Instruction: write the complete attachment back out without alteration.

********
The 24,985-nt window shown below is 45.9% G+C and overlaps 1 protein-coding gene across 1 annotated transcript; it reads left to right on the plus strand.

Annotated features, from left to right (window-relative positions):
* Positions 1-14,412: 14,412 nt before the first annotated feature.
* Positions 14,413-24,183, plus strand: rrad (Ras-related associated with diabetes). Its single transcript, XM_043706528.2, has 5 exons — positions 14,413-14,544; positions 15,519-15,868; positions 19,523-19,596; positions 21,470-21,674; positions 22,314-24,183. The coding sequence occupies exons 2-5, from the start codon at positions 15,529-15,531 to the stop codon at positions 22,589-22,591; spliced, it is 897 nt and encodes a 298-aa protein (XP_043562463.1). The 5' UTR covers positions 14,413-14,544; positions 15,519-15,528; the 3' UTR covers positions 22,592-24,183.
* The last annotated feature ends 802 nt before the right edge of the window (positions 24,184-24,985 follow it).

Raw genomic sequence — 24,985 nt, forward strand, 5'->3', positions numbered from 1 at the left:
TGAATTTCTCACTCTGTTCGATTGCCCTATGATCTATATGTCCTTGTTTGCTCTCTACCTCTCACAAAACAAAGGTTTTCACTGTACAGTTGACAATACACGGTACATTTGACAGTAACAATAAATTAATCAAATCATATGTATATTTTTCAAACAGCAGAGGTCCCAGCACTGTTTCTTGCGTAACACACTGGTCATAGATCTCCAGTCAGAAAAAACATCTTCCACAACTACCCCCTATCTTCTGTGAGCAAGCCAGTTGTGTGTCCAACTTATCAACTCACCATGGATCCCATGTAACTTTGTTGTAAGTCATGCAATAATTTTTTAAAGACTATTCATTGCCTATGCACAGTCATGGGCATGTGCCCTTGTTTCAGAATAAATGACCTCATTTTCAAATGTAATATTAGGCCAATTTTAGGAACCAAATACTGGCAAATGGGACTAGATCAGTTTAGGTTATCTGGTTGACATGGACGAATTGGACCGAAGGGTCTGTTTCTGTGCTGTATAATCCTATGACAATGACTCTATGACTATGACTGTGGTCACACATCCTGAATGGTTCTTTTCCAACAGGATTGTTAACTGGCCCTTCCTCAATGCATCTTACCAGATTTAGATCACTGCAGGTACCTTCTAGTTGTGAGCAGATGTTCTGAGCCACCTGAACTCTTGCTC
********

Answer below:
The 24,985-nt window shown below is 45.9% G+C and overlaps 1 protein-coding gene across 1 annotated transcript; it reads left to right on the plus strand.

Annotated features, from left to right (window-relative positions):
* Positions 1-14,412: 14,412 nt before the first annotated feature.
* Positions 14,413-24,183, plus strand: rrad (Ras-related associated with diabetes). Its single transcript, XM_043706528.2, has 5 exons — positions 14,413-14,544; positions 15,519-15,868; positions 19,523-19,596; positions 21,470-21,674; positions 22,314-24,183. The coding sequence occupies exons 2-5, from the start codon at positions 15,529-15,531 to the stop codon at positions 22,589-22,591; spliced, it is 897 nt and encodes a 298-aa protein (XP_043562463.1). The 5' UTR covers positions 14,413-14,544; positions 15,519-15,528; the 3' UTR covers positions 22,592-24,183.
* The last annotated feature ends 802 nt before the right edge of the window (positions 24,184-24,985 follow it).

Raw genomic sequence — 24,985 nt, forward strand, 5'->3', positions numbered from 1 at the left:
TGAATTTCTCACTCTGTTCGATTGCCCTATGATCTATATGTCCTTGTTTGCTCTCTACCTCTCACAAAACAAAGGTTTTCACTGTACAGTTGACAATACACGGTACATTTGACAGTAACAATAAATTAATCAAATCATATGTATATTTTTCAAACAGCAGAGGTCCCAGCACTGTTTCTTGCGTAACACACTGGTCATAGATCTCCAGTCAGAAAAAACATCTTCCACAACTACCCCCTATCTTCTGTGAGCAAGCCAGTTGTGTGTCCAACTTATCAACTCACCATGGATCCCATGTAACTTTGTTGTAAGTCATGCAATAATTTTTTAAAGACTATTCATTGCCTATGCACAGTCATGGGCATGTGCCCTTGTTTCAGAATAAATGACCTCATTTTCAAATGTAATATTAGGCCAATTTTAGGAACCAAATACTGGCAAATGGGACTAGATCAGTTTAGGTTATCTGGTTGACATGGACGAATTGGACCGAAGGGTCTGTTTCTGTGCTGTATAATCCTATGACAATGACTCTATGACTATGACTGTGGTCACACATCCTGAATGGTTCTTTTCCAACAGGATTGTTAACTGGCCCTTCCTCAATGCATCTTACCAGATTTAGATCACTGCAGGTACCTTCTAGTTGTGAGCAGATGTTCTGAGCCACCTGAACTCTTGCTC